What the Western Cape needs is a premier able to see beyond the view from Leeuwenhof, across the Cape Flats. And if the premier wants to arrest Putin, he should join the police. DM


Comments - Please in order to comment.

  • Rudd van Deventer says:

    Fluff piece for the ANC/Good coalition. Lack of in-depth analysis and appropriating responsibility to those trying to help but are blocked by the ANC. It hits all the keywords to be taken up by the media bots.

  • Paddy Ross says:

    You certainly deserve ten out of ten for your persistence, Brett. In case you had not noticed, drug dens should be dealt with by SAPS, education by the province.

  • WS 95 says:

    Is policing not a national Government (in)competency?

    The DA in the Western Cape has been calling for greater control of the SAPS in the Western Cape for years, but that might have the effect of showing the cANCer just how useless they are?

  • Robert Gornal says:

    I suggest that Brett Harron reads Michael Evans’s article in the same newsletter to get a better idea of who is responsible for the increasing inequality status of this country. Across the entire article not a single suggestion as to how to remedy the situation he refers to, just a little piece of self political propaganda.

    • Shirley Gobey says:

      So easy to criticize when you’re not in power. Has Mr Herron not read the plans that the mayor has for CT? There will be a lot more spent on social development for the city. Does he suggest that the people who are paying rates and taxes be overlooked because they are privileged enough? Unfortunately poverty and social injustices occur in every single big city in the world. CT is no exception.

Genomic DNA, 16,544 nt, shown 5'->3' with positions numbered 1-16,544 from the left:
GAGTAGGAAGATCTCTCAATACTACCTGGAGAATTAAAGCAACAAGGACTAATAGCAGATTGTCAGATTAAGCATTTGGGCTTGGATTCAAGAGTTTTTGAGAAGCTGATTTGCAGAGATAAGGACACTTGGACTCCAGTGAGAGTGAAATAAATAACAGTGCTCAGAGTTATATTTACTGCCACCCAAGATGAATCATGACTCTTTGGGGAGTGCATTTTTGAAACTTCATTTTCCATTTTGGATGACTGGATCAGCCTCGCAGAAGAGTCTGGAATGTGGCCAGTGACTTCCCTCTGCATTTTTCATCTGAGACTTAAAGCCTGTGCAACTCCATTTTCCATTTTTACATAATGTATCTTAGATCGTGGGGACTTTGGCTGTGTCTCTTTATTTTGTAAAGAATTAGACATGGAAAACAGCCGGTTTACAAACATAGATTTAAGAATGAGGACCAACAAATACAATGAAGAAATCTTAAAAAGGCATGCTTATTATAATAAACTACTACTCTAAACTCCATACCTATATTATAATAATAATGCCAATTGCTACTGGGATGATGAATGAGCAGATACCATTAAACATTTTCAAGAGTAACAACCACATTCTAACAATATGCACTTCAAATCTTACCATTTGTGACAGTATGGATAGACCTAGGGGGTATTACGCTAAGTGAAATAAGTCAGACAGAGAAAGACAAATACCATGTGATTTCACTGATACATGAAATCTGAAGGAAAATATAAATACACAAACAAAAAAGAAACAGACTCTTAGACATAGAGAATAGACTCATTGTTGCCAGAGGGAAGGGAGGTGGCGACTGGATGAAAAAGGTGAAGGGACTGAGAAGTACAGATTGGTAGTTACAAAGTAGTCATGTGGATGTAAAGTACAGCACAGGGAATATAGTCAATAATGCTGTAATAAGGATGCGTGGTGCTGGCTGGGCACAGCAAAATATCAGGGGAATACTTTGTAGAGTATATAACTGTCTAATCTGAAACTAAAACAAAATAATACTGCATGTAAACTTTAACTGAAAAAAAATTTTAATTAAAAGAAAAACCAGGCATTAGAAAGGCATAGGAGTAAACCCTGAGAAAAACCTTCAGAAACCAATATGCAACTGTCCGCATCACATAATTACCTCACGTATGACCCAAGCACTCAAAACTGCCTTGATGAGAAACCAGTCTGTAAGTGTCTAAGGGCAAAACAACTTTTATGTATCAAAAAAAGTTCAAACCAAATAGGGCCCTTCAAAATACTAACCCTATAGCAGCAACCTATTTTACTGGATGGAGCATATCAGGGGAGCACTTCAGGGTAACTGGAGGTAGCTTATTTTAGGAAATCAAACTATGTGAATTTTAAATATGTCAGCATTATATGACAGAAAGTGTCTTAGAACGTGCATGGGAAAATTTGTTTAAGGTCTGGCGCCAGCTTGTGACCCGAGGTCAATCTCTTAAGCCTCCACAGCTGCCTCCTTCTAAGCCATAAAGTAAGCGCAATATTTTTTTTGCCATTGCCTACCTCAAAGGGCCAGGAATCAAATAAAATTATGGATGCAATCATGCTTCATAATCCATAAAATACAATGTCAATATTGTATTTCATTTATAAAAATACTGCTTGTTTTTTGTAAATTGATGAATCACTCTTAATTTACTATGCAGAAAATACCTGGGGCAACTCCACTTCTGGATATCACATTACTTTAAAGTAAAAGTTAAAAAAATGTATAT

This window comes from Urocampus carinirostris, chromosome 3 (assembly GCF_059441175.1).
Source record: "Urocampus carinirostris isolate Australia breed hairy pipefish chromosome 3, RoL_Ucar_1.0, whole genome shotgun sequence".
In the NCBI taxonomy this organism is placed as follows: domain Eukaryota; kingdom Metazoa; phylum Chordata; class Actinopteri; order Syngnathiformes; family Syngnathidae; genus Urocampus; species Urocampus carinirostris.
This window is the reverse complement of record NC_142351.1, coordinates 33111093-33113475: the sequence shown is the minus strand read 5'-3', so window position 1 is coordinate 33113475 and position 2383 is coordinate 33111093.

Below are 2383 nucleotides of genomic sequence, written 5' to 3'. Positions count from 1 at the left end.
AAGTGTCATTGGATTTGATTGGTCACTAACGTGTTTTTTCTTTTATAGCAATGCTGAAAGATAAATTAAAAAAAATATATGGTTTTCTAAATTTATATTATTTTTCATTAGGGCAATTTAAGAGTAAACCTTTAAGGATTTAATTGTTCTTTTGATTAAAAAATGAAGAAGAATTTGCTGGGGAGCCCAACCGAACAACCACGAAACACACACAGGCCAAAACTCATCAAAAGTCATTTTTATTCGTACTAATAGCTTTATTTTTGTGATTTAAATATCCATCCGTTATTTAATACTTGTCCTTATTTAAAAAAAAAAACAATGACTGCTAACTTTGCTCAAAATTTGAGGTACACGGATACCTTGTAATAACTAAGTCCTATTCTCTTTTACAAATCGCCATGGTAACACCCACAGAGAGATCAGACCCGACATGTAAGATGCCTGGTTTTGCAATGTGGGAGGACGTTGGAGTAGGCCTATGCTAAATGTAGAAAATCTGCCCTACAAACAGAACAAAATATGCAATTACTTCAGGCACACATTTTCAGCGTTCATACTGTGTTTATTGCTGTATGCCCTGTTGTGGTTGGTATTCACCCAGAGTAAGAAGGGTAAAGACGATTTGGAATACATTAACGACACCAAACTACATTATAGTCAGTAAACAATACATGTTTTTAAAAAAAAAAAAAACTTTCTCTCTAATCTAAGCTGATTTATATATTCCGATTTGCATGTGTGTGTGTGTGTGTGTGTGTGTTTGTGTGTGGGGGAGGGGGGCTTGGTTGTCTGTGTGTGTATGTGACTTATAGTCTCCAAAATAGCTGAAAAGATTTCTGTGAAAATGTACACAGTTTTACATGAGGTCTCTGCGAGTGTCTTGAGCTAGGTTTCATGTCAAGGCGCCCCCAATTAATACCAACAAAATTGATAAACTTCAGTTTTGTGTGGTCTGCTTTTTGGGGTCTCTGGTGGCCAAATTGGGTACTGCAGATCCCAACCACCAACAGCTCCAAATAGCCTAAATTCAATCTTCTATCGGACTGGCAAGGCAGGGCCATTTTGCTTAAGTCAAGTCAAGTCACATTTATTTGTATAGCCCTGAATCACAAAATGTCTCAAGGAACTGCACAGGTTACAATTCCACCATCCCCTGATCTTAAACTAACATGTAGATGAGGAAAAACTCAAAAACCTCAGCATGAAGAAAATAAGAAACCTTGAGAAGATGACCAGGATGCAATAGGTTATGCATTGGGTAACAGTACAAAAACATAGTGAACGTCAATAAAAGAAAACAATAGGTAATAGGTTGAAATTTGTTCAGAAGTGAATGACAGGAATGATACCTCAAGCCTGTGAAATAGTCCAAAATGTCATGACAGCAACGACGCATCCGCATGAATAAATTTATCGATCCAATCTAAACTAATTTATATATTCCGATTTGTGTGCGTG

• Keith Scott says:

    The drug gangs have economic power because they control the lucrative drug trade and are thereby able to ‘support’ the communities in which they live and corrupt politicians and the criminal justice system. The only way to curtail their power is to move away from prohibition towards the legal regulation of all drugs, and include them in a similar framework that we use to regulate the alcohol trade. A number of senior politicians agree wholeheartedly with this proposal but are too timid to speak out in its support. Those who have doubts that legal drug regulation is the only way to solve the drug/crime situation should have a chat to the authority of crime in the Cape Flats, General Jeremy Veary.

    • Dorothy Laura Lucas says:

      The unfortunate facts are that the police re sometimes the druglord, tavern owner or money lender. The community has a weird concept of not ratting out the guilty. They know exactly who is selling illicit drugs, stolen goods etc but if you ask them to report it they refuse. Are they afraid of being the next victim? It goes even deeper. Recently a body of a new born baby was found stuffed into a drain pipe nd the police determined that it was from the same mother of a babies body found a year before. How can no-one in the community know nothing about it. One day your neighbor is at the end of pregnancy, the next day she is no longer pregnant but there is no baby. The community lives in fear of being snuffed out if they talk. The instigators of violence are jailed for a few months and then let loose on the community. How can that be healthy?

  • Frans Ferreira says:

    Brett should come out of his glass house and do something about the situation himself.